“He thought it would help him and me get the job since I was supposed to play his son,” Mr Dow told the New York Daily News. “He didn’t get the part, but I did.” The pilot did not sell, and Mr. Dow was soon back to life as a swimmer, until the following year when the producers of “Leave It to Beaver” came looking for a new Wally.
The child actor in the ‘Beaver’ pilot had an unfortunate growth spurt, and one of the ‘Johnny Wildlife’ producers recommended Mr. Dow as a replacement.
After production of “Leave It to Beaver” ended, he studied painting and psychology at the University of California, Los Angeles, played dramatic and comedic roles in various television series, and appeared in a soap opera for teenagers titled “Never Too Young”. “But after joining the National Guard in the mid-1960s, he said, his career stalled. Not knowing when he might be ordered to report for active duty, it was nearly impossible to make interim commitments.
Referring to a popular crime show, he told the Philadelphia Inquirer, “I did an ‘Adam-12’ – I think because I was the only actor in town at the time with short hair. “
For years, he lived on a boat, sculpted, and lived off income mostly from running a construction business. Despite the perpetual airing of “Leave It to Beaver,” Mr. Dow did not get rich off the show. Due to a contractual stipulation, he only received residual payments for four years after the sitcom went into syndication.
From his twenties, he said, he began a long and gradual descent into clinical depression. “I would say legacy has more to do with it than acting,” he told the Chicago Tribune. “It was a common disease on my mother’s side of the family. But “Leave It to Beaver” certainly has something to do with it. It certainly had something to do with raising one’s expectations and setting a certain standard that one would expect to endure in life.
Attempts to get back to playing only heightened his dark moods. He had played killers, single dads, and lawmen on other shows, but casting agents couldn’t get over their perception of him as sharp and serious Wally. The fact that so few people spoke openly about depression complicated his private struggle, he said, and for years he couldn’t find ways to deal with what he called a “sense of ‘uselessness, desperation’.
He was nearing 40 before he began to stabilize, thanks to what he called a major improvement in available drug treatments. In frequent speeches on mental health, Mr Dow noted that he was ‘just one of millions’ of people with depression. “If Wally Cleaver can be depressed,” he said, “anybody can be.”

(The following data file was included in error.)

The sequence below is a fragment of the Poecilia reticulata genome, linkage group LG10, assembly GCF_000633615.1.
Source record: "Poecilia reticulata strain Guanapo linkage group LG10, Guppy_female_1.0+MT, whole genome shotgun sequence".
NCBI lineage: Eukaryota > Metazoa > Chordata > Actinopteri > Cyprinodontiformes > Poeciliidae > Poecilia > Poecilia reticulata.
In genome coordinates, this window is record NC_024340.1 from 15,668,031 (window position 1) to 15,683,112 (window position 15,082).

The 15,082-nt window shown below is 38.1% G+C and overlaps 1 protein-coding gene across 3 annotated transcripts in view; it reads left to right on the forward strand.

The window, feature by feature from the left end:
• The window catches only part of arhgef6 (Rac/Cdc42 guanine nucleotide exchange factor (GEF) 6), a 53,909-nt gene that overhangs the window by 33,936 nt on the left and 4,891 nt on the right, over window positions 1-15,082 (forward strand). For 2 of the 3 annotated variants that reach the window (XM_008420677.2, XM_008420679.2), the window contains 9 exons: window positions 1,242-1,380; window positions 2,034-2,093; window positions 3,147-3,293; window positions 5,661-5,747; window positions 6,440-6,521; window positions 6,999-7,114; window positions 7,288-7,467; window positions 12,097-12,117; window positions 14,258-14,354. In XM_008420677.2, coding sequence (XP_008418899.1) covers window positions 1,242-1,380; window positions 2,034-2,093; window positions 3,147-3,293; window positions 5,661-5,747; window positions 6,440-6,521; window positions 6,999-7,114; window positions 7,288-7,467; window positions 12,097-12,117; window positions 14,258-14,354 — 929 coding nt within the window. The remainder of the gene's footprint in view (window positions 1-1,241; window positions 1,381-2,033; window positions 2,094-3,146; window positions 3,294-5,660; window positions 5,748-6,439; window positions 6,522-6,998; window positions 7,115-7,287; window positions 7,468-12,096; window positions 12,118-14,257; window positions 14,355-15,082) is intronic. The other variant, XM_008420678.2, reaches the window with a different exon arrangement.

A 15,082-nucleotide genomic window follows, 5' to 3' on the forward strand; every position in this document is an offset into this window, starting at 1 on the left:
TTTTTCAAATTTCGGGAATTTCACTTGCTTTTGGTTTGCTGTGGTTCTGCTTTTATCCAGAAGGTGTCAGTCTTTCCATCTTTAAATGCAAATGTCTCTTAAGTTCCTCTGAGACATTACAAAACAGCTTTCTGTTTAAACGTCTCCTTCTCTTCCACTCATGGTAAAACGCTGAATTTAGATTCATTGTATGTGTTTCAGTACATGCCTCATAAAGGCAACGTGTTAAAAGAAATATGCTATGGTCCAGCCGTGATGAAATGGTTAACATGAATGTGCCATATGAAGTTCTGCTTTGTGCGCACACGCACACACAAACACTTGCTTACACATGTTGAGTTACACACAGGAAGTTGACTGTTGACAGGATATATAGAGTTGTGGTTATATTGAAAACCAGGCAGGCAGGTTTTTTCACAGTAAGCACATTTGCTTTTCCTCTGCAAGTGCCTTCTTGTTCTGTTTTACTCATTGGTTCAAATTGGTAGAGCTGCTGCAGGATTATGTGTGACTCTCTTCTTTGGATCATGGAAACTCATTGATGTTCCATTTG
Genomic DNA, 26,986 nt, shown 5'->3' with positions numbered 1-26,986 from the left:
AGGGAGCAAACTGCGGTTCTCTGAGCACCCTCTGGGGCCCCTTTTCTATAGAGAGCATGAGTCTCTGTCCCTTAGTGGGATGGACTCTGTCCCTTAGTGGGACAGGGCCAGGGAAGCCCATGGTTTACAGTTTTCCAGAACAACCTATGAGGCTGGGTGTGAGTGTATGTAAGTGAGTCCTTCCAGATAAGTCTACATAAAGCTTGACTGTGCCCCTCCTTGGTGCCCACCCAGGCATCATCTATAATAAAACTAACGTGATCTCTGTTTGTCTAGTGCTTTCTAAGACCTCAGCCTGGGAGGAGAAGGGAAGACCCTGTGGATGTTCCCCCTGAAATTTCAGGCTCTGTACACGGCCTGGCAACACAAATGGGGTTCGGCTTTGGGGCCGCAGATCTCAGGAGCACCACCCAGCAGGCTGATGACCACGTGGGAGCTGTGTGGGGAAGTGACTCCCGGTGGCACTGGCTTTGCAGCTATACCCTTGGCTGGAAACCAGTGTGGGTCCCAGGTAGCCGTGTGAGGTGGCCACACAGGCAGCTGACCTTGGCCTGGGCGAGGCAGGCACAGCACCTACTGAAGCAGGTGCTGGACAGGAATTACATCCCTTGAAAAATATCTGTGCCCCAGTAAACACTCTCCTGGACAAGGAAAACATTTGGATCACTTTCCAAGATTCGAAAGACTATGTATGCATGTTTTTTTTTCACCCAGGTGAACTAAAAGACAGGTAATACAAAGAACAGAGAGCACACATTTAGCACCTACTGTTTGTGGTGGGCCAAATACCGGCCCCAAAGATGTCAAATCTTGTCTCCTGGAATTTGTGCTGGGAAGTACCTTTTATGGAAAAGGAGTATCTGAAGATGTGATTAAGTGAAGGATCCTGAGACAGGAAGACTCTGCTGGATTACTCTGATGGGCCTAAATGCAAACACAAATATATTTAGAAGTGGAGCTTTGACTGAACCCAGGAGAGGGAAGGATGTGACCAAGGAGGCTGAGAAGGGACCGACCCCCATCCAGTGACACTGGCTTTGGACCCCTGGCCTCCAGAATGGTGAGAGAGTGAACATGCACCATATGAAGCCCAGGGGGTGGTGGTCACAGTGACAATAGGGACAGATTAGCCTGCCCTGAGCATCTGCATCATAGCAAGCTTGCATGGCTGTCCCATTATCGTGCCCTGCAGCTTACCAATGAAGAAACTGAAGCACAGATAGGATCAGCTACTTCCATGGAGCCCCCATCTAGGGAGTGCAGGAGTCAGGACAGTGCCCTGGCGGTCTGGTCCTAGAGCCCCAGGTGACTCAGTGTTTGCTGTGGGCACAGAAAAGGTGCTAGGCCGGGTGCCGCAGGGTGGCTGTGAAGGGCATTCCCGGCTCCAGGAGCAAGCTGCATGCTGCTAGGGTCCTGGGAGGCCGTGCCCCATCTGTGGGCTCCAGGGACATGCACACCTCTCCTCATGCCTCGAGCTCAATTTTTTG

Turning away from theater to focus on other art forms also helped. He had modest success as a sculptor, with works appearing in international galleries and exhibitions. Beginning with “The New Leave It to Beaver” in 1988, Mr. Dow also began a career as a television director, and his credits included episodes of “Babylon 5” and “Star Trek: Deep Space Nine.”
His first marriage, to Carol Marlow, ended in divorce. In 1980 he married Lauren Shulkind, whom he met while working for an advertising agency and looking for an “American guy” to cast in a McDonald’s commercial. In addition to his wife, survivors include a son from his first marriage, Christopher; a brother; and a granddaughter.
In interviews, Mathers said there was a lot of Mr. Dow to Wally, that the character was less of a performance than a reflection. He was, by all accounts, a quiet personality in a profession full of showoffs.
“I could never understand the reaction Jerry or I would get from people,” Mr. Dow told the Kansas City Star in 2003. he looked really familiar to me.. I asked a flight attendant, ‘Who is this guy?’ And she said, ‘Oh, that’s [Harlem Globetrotter] Lemon Meadowlark.’ And the biggest smile appeared on my face.
“All of a sudden I understood what it was,” he continued. “I mean, I don’t to know what it is – but it happened to me. I just had this warm feeling and I smiled and thought, ‘You know, that’s really cool.’ ”